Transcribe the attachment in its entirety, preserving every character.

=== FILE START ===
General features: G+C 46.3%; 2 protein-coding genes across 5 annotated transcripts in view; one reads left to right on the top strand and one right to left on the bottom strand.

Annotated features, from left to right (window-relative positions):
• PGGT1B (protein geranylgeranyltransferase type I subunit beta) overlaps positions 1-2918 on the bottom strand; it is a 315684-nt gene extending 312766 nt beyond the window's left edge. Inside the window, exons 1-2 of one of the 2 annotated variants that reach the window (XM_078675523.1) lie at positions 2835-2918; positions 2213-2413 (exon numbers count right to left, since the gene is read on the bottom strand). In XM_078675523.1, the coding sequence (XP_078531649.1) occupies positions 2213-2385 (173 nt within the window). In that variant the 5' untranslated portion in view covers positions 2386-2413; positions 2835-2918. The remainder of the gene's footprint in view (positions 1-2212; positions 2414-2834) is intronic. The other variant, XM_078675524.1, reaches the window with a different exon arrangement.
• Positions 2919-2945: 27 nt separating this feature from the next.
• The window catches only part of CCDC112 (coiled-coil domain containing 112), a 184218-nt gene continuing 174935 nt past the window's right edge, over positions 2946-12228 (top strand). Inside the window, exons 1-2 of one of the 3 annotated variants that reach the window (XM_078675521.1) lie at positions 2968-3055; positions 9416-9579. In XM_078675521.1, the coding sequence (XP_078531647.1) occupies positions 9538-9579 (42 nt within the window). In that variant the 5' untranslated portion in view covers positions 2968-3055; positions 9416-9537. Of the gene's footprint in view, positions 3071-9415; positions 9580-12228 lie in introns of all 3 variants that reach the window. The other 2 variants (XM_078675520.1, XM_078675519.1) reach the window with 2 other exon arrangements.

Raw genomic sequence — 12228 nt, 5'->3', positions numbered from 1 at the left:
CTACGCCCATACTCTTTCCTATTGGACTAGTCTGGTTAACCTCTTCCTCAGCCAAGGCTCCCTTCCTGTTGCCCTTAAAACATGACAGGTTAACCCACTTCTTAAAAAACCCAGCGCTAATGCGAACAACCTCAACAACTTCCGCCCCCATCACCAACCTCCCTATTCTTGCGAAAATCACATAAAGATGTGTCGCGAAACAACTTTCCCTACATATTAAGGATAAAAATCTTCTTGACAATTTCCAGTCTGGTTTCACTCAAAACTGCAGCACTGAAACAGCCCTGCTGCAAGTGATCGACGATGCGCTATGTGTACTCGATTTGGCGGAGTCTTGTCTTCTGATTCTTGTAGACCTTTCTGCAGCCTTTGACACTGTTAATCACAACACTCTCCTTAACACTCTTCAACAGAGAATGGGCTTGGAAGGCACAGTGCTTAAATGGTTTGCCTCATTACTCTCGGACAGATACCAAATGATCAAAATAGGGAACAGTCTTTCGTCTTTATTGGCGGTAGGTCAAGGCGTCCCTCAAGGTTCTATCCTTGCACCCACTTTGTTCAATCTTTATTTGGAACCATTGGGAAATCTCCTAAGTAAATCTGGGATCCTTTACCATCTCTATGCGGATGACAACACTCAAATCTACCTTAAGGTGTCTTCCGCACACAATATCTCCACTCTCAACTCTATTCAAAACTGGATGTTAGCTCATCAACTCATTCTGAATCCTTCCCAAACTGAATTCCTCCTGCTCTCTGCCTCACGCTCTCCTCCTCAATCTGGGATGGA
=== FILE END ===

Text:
General features: G+C 46.3%; 2 protein-coding genes across 5 annotated transcripts in view; one reads left to right on the top strand and one right to left on the bottom strand.

Annotated features, from left to right (window-relative positions):
• PGGT1B (protein geranylgeranyltransferase type I subunit beta) overlaps positions 1-2918 on the bottom strand; it is a 315684-nt gene extending 312766 nt beyond the window's left edge. Inside the window, exons 1-2 of one of the 2 annotated variants that reach the window (XM_078675523.1) lie at positions 2835-2918; positions 2213-2413 (exon numbers count right to left, since the gene is read on the bottom strand). In XM_078675523.1, the coding sequence (XP_078531649.1) occupies positions 2213-2385 (173 nt within the window). In that variant the 5' untranslated portion in view covers positions 2386-2413; positions 2835-2918. The remainder of the gene's footprint in view (positions 1-2212; positions 2414-2834) is intronic. The other variant, XM_078675524.1, reaches the window with a different exon arrangement.
• Positions 2919-2945: 27 nt separating this feature from the next.
• The window catches only part of CCDC112 (coiled-coil domain containing 112), a 184218-nt gene continuing 174935 nt past the window's right edge, over positions 2946-12228 (top strand). Inside the window, exons 1-2 of one of the 3 annotated variants that reach the window (XM_078675521.1) lie at positions 2968-3055; positions 9416-9579. In XM_078675521.1, the coding sequence (XP_078531647.1) occupies positions 9538-9579 (42 nt within the window). In that variant the 5' untranslated portion in view covers positions 2968-3055; positions 9416-9537. Of the gene's footprint in view, positions 3071-9415; positions 9580-12228 lie in introns of all 3 variants that reach the window. The other 2 variants (XM_078675520.1, XM_078675519.1) reach the window with 2 other exon arrangements.

Raw genomic sequence — 12228 nt, 5'->3', positions numbered from 1 at the left:
CTACGCCCATACTCTTTCCTATTGGACTAGTCTGGTTAACCTCTTCCTCAGCCAAGGCTCCCTTCCTGTTGCCCTTAAAACATGACAGGTTAACCCACTTCTTAAAAAACCCAGCGCTAATGCGAACAACCTCAACAACTTCCGCCCCCATCACCAACCTCCCTATTCTTGCGAAAATCACATAAAGATGTGTCGCGAAACAACTTTCCCTACATATTAAGGATAAAAATCTTCTTGACAATTTCCAGTCTGGTTTCACTCAAAACTGCAGCACTGAAACAGCCCTGCTGCAAGTGATCGACGATGCGCTATGTGTACTCGATTTGGCGGAGTCTTGTCTTCTGATTCTTGTAGACCTTTCTGCAGCCTTTGACACTGTTAATCACAACACTCTCCTTAACACTCTTCAACAGAGAATGGGCTTGGAAGGCACAGTGCTTAAATGGTTTGCCTCATTACTCTCGGACAGATACCAAATGATCAAAATAGGGAACAGTCTTTCGTCTTTATTGGCGGTAGGTCAAGGCGTCCCTCAAGGTTCTATCCTTGCACCCACTTTGTTCAATCTTTATTTGGAACCATTGGGAAATCTCCTAAGTAAATCTGGGATCCTTTACCATCTCTATGCGGATGACAACACTCAAATCTACCTTAAGGTGTCTTCCGCACACAATATCTCCACTCTCAACTCTATTCAAAACTGGATGTTAGCTCATCAACTCATTCTGAATCCTTCCCAAACTGAATTCCTCCTGCTCTCTGCCTCACGCTCTCCTCCTCAATCTGGGATGGA